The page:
Experimentally increasing perceived competition for nests reduces female reproductive performance and extra-pair offspring

Activiteit: Academic presentationAcademic


Females often accrue fitness benefits through competition. However, substantial costs can be associated with aggressive behavior in females, and some of these costs are sex-specific maternal effects. Because offspring condition is tightly linked to maternal investment – from development through dependency, a female’s allocation to aggression during the breeding season is expected to affect its fitness. We investigated the costs associated with increased female aggression in the blue tit (Cyanistes caeruleus). To do this, we created an experimental treatment where we elicited female aggression by repeatedly presenting stuffed female taxidermic models on top of nest boxes (one at a time). We additionally ran a control treatment by placing empty cages on top of nest boxes. All simulated territorial intrusions occurred after nest construction and defense had begun, but before eggs were laid. We measured whether females that were forced to increase defense in nests shifted energy and resources away from producing multiple high-quality offspring. We found that females with augmented aggression suffered reduced reproductive performance, laying at a later lay date, and that these females produced offspring that showed less begging vigor compared to offspring from control females. We also found that females with augmented aggression had fewer extra-pair copulations (EPCs), which may have arisen for multiple reasons, including that these females may have spent less time seeking EPCs, or because these females may have become so aggressive that they no longer allowed courting males to approach. These results indicate that costs associated with increased female aggression can occur across the breeding cycle, and that there is a substantial cross-generational reproductive cost when females experience multiple aggressive encounters.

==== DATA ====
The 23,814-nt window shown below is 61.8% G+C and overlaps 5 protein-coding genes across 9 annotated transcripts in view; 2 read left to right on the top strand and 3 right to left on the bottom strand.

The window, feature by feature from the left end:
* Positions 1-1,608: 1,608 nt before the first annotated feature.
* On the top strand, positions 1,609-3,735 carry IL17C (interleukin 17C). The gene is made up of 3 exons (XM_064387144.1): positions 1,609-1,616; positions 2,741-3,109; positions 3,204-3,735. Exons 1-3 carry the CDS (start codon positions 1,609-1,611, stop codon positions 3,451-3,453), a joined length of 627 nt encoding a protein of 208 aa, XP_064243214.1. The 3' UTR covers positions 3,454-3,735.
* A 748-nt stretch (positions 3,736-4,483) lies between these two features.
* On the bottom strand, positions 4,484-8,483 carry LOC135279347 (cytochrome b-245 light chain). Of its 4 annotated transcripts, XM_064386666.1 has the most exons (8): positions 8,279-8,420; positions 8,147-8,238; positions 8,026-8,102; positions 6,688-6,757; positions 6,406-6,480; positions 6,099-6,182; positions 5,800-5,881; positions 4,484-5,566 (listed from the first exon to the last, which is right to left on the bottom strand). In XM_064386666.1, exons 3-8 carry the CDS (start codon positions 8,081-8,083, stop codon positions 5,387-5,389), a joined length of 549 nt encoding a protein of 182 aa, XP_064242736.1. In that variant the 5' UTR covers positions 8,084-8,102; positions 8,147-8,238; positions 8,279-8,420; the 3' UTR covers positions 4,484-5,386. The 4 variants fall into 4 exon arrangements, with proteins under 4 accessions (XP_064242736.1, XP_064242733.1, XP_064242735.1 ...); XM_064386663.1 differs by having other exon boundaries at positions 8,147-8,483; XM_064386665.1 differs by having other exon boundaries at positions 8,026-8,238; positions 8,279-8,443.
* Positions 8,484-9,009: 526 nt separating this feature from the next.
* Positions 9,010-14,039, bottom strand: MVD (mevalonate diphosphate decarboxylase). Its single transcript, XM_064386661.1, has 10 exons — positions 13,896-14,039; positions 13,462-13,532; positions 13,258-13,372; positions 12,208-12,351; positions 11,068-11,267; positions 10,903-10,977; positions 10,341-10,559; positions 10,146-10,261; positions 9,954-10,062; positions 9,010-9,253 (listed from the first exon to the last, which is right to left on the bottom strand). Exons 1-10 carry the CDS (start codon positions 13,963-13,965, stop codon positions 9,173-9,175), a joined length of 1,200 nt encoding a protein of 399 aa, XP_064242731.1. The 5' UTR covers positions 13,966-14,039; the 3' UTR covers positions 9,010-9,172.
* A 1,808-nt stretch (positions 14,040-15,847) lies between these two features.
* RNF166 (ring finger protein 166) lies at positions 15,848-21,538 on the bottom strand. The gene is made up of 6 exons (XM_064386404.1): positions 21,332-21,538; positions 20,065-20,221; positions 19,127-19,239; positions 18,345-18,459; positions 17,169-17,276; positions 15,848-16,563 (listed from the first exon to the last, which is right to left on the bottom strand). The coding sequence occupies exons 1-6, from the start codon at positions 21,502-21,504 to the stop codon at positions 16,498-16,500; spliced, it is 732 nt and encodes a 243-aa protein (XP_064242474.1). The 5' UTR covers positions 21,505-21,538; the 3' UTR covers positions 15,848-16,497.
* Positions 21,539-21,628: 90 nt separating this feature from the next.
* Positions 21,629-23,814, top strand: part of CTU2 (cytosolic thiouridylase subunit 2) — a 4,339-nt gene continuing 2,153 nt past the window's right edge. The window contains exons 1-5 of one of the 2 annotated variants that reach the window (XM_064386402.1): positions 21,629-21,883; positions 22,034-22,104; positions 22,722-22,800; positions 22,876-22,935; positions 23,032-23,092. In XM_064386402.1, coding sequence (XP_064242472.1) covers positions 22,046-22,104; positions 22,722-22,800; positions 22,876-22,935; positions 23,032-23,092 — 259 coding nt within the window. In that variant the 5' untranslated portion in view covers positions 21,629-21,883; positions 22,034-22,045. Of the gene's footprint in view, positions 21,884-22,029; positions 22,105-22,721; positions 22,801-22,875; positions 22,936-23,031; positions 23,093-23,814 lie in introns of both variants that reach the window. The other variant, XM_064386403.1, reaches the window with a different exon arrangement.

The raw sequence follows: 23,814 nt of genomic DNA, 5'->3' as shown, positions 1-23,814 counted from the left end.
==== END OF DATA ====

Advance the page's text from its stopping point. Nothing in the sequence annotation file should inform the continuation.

Evenementstitel137th American Ornithological Society Annual Meeting: Birds on the Edge - Dynamic Boundaries
LocatieAnchorage, United States, AlaskaToon op kaart
Mate van erkenningInternational